Reception classes fail one in three children, Ofsted finds

Joe Lepper
Wednesday, November 29, 2017

A third of primary school reception class children are failing to meet their expected levels of development, a report by Ofsted has found.

The inspectorate's Bold Beginnings report into the reception class experience of four- and five-year-olds also found that those from disadvantaged backgrounds are the least likely to progress. Around half of this age group were found to be failing to achieve expected levels of social, emotional and physical, and communication development, as well as expected standards in literacy and maths.

During 2016/17 the quality of early years provision was found to be "inadequate' in 84 schools and 331 were rated "requires improvement".

A key problem was found to be a failure to offer a "sufficiently challenging" curriculum for four- and five-year-olds that helps them swiftly develop in reading, writing and maths. Too many head teachers were also found to lack ambition in what this age group could achieve.

"For too many children, the reception year is far from successful," the report states.

"It is a false start and may predispose them to years of catching up rather than forging ahead. In 2016, around one third of children did not have the essential knowledge and understanding they needed to reach a good level of development by the age of five.

The report adds that outcomes for disadvantaged children are "far worse", with just over half having the knowledge and understanding necessary for a positive start at school.

The report looked in depth at the experience of children in 41 primary school reception classes that have been rated good and outstanding to see what lessons can be learned.

Ofsted said the best schools put reading at the heart of lessons, with storytelling sessions seen as the "highlight of the day".

In these classes children are encouraged to learn poems and rhymes by heart, they learn maths through practical activities and play focuses on developing children's personal, social and emotional development.

"Reading should be at the heart of the reception year. It is important that in the reception classroom young children hear new vocabulary and have the opportunity to practise new words and phrases," said Ofsted chief inspector Amanda Spielman.

"The best schools know how to design their curriculum so that children's learning and development sets them up well for the rest of their schooling.

"Reception should not just be a repeat of what children learned in their nursery or pre-school, or with their childminder. They deserve better than facing years of catching up."

Head teachers interviewed for the report were critical of the Early Years Foundation Stage Profile (EYFSP), which tests children at the end of their reception year, describing it as  "an unnecessary burden on teachers".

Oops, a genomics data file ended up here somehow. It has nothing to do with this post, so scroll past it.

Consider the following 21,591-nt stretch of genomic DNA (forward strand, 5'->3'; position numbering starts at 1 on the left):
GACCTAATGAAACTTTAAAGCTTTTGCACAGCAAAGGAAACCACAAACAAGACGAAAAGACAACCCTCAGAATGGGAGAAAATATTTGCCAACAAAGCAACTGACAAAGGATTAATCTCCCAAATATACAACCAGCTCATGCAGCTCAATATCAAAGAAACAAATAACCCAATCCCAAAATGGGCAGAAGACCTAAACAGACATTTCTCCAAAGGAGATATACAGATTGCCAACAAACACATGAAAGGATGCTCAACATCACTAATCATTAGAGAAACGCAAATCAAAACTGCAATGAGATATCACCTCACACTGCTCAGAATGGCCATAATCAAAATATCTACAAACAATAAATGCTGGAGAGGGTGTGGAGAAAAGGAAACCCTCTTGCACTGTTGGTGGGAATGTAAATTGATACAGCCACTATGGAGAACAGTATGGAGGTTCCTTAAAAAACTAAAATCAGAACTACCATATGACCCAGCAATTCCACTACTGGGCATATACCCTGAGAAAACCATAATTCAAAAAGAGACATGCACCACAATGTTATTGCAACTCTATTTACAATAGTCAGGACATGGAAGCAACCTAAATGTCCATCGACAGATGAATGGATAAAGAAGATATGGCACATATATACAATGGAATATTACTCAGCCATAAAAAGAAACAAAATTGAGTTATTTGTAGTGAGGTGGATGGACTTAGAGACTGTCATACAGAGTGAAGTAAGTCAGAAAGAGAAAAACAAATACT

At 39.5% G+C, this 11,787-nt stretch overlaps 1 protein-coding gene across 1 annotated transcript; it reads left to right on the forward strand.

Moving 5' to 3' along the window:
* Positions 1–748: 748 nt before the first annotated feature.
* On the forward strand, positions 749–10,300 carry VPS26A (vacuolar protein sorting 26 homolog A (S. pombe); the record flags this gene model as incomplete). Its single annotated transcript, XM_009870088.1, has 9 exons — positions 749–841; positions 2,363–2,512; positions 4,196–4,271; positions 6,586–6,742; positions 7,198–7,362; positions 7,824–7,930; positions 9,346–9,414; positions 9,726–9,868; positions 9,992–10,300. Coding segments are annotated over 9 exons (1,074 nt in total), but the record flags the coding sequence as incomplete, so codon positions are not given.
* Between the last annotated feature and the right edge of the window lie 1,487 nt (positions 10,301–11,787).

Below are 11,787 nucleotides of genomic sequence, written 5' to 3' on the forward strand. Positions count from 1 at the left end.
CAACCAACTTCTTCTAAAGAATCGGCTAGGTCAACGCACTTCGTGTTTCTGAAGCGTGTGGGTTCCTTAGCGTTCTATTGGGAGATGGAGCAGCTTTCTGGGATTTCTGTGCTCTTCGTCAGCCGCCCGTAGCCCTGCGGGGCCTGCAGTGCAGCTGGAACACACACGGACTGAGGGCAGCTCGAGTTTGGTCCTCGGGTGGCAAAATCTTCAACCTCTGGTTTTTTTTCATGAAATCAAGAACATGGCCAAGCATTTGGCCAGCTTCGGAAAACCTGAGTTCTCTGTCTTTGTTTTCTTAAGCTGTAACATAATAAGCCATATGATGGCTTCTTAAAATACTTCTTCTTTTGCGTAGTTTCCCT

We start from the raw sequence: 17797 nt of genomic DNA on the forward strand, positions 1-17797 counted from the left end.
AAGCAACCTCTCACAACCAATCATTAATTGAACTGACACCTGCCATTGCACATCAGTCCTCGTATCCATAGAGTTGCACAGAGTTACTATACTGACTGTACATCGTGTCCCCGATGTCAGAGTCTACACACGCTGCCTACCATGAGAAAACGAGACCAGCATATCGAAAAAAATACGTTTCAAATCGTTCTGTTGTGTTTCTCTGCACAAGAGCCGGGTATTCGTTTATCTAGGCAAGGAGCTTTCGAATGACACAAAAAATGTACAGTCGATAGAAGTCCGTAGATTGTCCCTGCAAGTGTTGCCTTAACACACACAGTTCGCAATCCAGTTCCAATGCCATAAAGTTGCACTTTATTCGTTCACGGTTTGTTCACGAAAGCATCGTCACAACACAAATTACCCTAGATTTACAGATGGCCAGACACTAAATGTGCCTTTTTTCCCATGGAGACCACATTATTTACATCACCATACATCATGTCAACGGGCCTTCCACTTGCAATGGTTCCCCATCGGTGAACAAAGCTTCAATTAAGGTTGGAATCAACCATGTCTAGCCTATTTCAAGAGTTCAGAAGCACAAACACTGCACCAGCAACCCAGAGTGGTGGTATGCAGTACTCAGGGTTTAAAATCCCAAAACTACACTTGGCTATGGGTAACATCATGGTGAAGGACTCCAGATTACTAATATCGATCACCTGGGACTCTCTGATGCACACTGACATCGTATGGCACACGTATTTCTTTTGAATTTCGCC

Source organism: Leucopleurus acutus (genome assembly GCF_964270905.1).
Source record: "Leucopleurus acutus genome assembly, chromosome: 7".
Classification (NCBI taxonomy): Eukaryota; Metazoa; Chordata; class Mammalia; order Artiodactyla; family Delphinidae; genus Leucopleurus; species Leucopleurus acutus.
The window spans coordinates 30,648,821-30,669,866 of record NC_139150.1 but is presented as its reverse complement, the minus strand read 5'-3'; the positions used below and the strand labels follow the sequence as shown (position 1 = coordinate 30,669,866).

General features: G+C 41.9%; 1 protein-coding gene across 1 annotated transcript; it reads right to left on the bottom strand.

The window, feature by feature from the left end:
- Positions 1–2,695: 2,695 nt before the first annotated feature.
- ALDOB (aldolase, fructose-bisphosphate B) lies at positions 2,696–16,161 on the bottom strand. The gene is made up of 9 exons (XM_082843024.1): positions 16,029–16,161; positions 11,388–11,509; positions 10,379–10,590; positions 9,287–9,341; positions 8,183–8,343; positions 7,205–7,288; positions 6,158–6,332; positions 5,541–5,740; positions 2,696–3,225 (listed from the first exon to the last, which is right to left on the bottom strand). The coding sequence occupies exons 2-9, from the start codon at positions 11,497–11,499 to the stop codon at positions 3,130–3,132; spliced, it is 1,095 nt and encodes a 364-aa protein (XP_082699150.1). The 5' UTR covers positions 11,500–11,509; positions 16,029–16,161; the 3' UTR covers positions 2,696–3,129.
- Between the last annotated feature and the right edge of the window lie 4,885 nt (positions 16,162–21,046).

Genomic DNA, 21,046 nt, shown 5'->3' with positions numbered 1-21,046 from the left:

They also told Ofsted that some newly qualified teachers are not well prepared for teaching reading, writing and maths in reception classes.

Ofsted is calling on the Department for Education to review the EYFSP to make it more streamlined to reduce teachers' workload.

Other recommendations include ensuring all trainee primary school teachers are given specific training in taking reception classes and have a greater understanding of phonics.

National Day Nurseries Association chief executive Purnima Tanuku said she is concerned that the report does not urge primary schools to work more closely with early years settings in helping children develop.

"We are concerned that so many children are failing to meet their expected level of development - but also that Ofsted does not recommend a closer working relationship between schools and early years settings," she said.

"Head teachers agree that children's achievements up to the age of five can determine their life chances - and yet this report barely mentions pre-schooling years."

Meanwhile, Neil Leitch, chief executive of the Pre-School Learning Alliance, said the report's focus on improving literacy and maths is too narrow.

"While both skills are of course vital for early development, research has shown that a focus on them over and above broader skills such as physical development, and personal, social and emotional development, is likely to be detrimental to children's early learning experiences," he said.

"As such, we urge both the government and Ofsted to work with early years experts to ensure that the reception year is focused on all the skills that children will need during their primary years, and throughout their longer educational journeys."